Monday, January 13, 2020

Believe Care Invest: Rahel in Arundhati Roy’s “The God of Small Things”

  • The Indian Province of Kerala in 1992: 29 year old Rahel returns after many years away to help her troubled twin brother Estha. She quickly becomes overwhelmed with memories of different times, including the death of a girl named Sophie Mol when Rahel and Estha were 7.
Though this novel is also assigned in high schools, it requires the most out of its readers of any of those we’re looking at. Post-colonial writers have literally had the ground ripped out from under their feet, leaving them unmoored in time and space, and modern literary masters like Roy attempt to capture that condition in prose.  Complex literary fiction challenges the reader, but in a book such as this one, those readers that rise to the challenge are richly rewarded.

Believe: It’s easy to believe in the reality of this world because every line of the book explodes with vivid, unique imagery that literally brings this world to life: The first line is, “May in Ayemenem is a hot, brooding month,” then we hear that “the countryside turns an immodest green.” Months brood, colors have feelings—everything is alive in this world.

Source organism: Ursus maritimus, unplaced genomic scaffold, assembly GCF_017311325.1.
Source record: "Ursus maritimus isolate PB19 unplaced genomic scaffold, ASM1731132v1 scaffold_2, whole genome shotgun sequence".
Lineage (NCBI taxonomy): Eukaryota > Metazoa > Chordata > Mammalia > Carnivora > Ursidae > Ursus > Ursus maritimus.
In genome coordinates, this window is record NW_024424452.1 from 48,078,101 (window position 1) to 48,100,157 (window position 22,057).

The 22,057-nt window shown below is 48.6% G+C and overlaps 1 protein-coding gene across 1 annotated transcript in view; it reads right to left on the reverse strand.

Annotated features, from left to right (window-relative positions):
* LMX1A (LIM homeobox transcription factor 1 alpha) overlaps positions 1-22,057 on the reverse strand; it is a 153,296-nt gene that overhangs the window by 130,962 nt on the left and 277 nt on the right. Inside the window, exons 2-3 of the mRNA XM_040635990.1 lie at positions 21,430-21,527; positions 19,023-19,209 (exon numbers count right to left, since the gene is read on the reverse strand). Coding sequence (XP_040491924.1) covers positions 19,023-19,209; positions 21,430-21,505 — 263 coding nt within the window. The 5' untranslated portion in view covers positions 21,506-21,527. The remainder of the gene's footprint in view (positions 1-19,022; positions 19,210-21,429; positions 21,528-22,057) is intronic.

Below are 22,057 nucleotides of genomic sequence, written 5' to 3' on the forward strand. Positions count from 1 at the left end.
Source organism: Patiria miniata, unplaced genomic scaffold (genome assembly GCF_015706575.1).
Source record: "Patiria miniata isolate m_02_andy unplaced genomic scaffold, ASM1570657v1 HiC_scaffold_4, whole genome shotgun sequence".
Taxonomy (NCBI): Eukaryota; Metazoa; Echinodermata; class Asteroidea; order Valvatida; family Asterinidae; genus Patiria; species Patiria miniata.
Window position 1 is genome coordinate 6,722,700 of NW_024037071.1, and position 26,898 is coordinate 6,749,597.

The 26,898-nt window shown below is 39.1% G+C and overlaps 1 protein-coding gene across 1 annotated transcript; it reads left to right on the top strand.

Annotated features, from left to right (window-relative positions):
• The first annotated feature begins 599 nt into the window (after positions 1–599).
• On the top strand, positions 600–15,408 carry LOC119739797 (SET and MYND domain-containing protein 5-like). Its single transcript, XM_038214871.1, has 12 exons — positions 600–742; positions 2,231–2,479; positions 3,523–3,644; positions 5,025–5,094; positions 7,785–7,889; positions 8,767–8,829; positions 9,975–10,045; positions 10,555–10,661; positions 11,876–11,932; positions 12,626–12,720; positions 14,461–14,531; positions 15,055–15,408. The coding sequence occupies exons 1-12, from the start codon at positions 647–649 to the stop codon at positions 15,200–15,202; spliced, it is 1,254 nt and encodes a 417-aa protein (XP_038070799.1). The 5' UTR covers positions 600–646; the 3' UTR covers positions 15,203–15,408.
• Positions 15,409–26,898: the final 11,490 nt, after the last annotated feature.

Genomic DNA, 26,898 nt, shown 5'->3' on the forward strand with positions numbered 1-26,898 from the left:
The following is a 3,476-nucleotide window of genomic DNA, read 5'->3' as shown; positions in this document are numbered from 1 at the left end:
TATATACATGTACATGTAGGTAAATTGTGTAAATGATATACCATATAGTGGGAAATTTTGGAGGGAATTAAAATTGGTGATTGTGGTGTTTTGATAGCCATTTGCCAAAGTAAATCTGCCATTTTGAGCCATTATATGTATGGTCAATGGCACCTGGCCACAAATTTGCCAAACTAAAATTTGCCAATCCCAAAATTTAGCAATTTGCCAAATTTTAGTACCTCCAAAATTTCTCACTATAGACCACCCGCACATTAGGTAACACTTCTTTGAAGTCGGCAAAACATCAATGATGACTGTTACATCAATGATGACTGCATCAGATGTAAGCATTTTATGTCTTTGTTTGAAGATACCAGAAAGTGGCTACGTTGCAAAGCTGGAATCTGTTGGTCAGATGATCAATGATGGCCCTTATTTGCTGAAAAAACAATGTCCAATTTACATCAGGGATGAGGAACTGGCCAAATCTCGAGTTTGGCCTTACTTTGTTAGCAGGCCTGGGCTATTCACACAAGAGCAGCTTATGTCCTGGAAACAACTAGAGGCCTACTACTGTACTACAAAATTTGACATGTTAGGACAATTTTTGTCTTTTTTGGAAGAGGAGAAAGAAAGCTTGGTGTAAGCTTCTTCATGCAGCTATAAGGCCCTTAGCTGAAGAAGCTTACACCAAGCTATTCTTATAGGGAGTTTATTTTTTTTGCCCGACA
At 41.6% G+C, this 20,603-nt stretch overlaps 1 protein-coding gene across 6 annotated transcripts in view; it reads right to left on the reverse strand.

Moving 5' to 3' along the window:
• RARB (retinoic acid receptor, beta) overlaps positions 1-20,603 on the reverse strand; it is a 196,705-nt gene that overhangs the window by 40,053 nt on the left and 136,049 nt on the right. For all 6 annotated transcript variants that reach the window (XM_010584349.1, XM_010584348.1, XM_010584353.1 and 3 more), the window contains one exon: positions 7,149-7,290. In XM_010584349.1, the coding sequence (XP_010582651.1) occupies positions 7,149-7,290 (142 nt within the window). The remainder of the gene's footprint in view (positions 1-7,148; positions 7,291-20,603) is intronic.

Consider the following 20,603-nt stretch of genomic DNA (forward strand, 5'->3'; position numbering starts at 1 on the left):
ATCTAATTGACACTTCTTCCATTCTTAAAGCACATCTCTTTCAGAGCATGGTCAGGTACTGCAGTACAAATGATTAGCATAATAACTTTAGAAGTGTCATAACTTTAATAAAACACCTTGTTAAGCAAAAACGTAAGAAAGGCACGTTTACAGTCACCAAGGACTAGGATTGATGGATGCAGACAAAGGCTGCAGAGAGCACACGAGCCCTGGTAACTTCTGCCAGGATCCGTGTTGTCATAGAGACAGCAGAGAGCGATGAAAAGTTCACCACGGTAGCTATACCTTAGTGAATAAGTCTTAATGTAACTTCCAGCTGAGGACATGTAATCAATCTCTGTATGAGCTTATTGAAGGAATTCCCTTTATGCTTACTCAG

But what really makes the novel seem so utterly real us is the way it intimately captures the crazy logic of childhood. Our own childhoods may not have been as traumatic as Rahel’s, but Roy captures with startling intimacy the way a 7 year-old thinks. To read the book to is to feel like a child again, not in an aw-shucks kind of way, but in an “Oh, right, childhood was weird” kind of way. Rahel is convinced that she would have gotten free bus rides for life if she had been born on a bus, and she’s convinced that the government pays for your funeral if you die in a zebra crossing. That’s harmless enough …but she’s also convinced that Sophie is still alive in her coffin, which is less so.